Buddhism Simplified
Brief notes on Buddhist thought and practice
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The Buddha's Family and Society

The man we call "The Buddha" was born about 2,500 years ago in northern India, at the foot of the Himalaya Mountains, in an area that is now part of modern Nepal.

His personal name was Siddhartha, and his family name was Gautama (sometimes spelled "Gotama"). He was part of the Shakya clan or tribe. For this reason he is often called "Shakyamuni," meaning "Sage (muni) of the Shakyas."

His father, we are usually told, was a king. We must not mistake this for the European idea of a king. You can think of something more like a petty chief, a tribal leader or warlord. Still, compared to most of the other people in that day, his position was an exalted one.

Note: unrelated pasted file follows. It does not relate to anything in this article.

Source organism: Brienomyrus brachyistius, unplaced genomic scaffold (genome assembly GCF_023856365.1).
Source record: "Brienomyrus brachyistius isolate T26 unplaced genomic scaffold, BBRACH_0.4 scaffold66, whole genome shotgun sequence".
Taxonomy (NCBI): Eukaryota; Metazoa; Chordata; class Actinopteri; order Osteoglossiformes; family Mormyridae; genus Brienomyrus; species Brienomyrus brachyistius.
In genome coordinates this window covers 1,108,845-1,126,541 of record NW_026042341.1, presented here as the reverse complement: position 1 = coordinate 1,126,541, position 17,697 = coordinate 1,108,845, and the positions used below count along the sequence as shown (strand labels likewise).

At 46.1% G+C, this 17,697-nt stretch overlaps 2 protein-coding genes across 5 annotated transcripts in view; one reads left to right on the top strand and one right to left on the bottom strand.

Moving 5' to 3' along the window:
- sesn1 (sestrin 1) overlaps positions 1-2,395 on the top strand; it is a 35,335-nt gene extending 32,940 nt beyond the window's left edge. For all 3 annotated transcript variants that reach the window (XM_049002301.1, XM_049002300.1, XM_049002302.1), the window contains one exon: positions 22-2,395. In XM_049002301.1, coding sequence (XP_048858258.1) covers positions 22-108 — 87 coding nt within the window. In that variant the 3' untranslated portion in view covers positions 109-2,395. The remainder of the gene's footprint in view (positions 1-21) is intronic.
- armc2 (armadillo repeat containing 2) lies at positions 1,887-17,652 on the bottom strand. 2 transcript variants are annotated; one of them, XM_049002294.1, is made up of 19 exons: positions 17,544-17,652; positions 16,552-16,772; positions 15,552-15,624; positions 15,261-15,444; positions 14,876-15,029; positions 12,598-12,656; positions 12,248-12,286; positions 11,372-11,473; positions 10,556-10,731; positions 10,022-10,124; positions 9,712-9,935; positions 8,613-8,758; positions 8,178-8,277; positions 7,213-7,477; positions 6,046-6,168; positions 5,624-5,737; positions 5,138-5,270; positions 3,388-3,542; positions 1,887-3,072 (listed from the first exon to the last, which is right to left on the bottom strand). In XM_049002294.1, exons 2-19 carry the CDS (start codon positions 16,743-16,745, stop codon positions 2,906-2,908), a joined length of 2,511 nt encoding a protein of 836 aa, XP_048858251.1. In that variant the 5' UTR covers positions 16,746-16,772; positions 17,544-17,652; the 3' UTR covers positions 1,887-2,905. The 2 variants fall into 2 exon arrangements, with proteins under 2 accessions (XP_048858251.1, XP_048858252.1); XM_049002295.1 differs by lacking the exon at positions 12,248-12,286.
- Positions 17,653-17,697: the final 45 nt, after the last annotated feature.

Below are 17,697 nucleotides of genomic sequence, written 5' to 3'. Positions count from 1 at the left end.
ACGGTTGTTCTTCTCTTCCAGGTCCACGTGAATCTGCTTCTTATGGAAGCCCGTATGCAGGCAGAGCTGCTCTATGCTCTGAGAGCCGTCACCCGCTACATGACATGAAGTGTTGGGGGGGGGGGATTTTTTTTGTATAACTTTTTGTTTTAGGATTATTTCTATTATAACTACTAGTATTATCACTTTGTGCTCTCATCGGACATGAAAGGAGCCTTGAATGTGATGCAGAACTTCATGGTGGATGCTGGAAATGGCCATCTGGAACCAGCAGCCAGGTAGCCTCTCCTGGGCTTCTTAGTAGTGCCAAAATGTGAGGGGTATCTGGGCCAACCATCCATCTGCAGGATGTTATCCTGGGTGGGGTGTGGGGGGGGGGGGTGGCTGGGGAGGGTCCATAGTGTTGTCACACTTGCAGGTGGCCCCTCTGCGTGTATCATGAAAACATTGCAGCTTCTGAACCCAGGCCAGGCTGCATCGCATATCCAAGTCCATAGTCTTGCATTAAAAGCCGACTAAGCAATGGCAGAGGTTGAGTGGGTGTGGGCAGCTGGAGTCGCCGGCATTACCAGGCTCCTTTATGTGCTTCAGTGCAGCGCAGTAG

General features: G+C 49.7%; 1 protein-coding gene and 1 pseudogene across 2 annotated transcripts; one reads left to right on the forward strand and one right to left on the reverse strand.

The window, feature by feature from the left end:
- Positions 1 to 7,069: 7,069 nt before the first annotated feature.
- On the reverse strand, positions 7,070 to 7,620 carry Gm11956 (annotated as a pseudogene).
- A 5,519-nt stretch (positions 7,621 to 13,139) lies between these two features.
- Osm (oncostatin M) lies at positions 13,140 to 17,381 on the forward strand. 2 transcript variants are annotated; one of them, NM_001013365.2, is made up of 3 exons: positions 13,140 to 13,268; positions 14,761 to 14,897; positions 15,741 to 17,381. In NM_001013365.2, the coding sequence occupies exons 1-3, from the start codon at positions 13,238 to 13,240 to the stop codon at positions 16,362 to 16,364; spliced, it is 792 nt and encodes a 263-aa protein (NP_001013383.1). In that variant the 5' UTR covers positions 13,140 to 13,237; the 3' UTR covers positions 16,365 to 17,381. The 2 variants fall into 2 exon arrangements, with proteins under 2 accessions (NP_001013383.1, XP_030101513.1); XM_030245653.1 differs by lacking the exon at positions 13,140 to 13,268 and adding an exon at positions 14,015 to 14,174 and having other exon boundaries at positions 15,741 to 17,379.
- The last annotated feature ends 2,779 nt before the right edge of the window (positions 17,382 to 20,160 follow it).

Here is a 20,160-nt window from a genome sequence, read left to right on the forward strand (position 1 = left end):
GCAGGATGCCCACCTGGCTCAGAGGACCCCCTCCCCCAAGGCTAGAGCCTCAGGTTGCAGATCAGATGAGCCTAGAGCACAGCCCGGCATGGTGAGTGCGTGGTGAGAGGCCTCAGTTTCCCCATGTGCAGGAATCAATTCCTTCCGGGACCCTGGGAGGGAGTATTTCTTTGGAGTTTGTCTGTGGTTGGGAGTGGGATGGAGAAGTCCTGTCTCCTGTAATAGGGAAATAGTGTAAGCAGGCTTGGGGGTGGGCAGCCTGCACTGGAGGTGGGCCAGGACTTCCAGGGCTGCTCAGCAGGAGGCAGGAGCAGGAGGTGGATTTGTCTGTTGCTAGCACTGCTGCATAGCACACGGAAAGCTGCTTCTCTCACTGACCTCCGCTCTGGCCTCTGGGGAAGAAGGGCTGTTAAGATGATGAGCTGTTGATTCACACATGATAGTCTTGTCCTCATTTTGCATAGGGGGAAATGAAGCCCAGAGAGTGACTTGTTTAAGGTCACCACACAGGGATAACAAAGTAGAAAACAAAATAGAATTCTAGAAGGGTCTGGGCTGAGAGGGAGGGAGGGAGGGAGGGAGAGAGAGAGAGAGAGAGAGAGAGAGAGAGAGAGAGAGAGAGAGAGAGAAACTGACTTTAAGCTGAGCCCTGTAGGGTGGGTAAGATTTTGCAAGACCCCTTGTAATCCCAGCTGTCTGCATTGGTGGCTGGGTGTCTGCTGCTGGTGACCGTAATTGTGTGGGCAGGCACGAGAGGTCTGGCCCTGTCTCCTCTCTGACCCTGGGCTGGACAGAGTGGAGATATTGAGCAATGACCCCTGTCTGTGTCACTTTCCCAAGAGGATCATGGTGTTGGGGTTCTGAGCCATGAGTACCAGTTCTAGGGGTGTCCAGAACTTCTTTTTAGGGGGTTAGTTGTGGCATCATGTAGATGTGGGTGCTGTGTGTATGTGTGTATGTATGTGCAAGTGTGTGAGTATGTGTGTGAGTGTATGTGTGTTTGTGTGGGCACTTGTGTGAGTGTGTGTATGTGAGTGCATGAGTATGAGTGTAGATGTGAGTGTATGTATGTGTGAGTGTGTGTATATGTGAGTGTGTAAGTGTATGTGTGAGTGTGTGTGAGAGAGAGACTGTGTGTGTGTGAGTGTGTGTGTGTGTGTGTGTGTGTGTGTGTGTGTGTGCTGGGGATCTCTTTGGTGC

Siddhartha's father was named Shuddhodana, and he was "king" of a city called Kapilavastu. His mother was named Maya.

Shuddhodana was a member of the Kshatriya caste. These were the administrators ("kings") and warriors of that Indian society. The other castes were the Brahmins, who were the scholars and priests, and were higher than the Kshatriyas; the Vaishyas, who were merchants and farmers; and the Shudras, the workers and craftsman. The last two castes were lower than the Kshatriyas.

This caste system will be of great importance in the story of the Buddha later on.


  1. We seldom think of rich men becoming spiritual teachers. How do you think this might have affected the Buddha's teachings?
  2. Wouldn't you expect a spiritual teacher to come from the Brahmin caste? What is the significance of Siddhartha being born a Kshatriya?

Next time: The Birth of the Buddha

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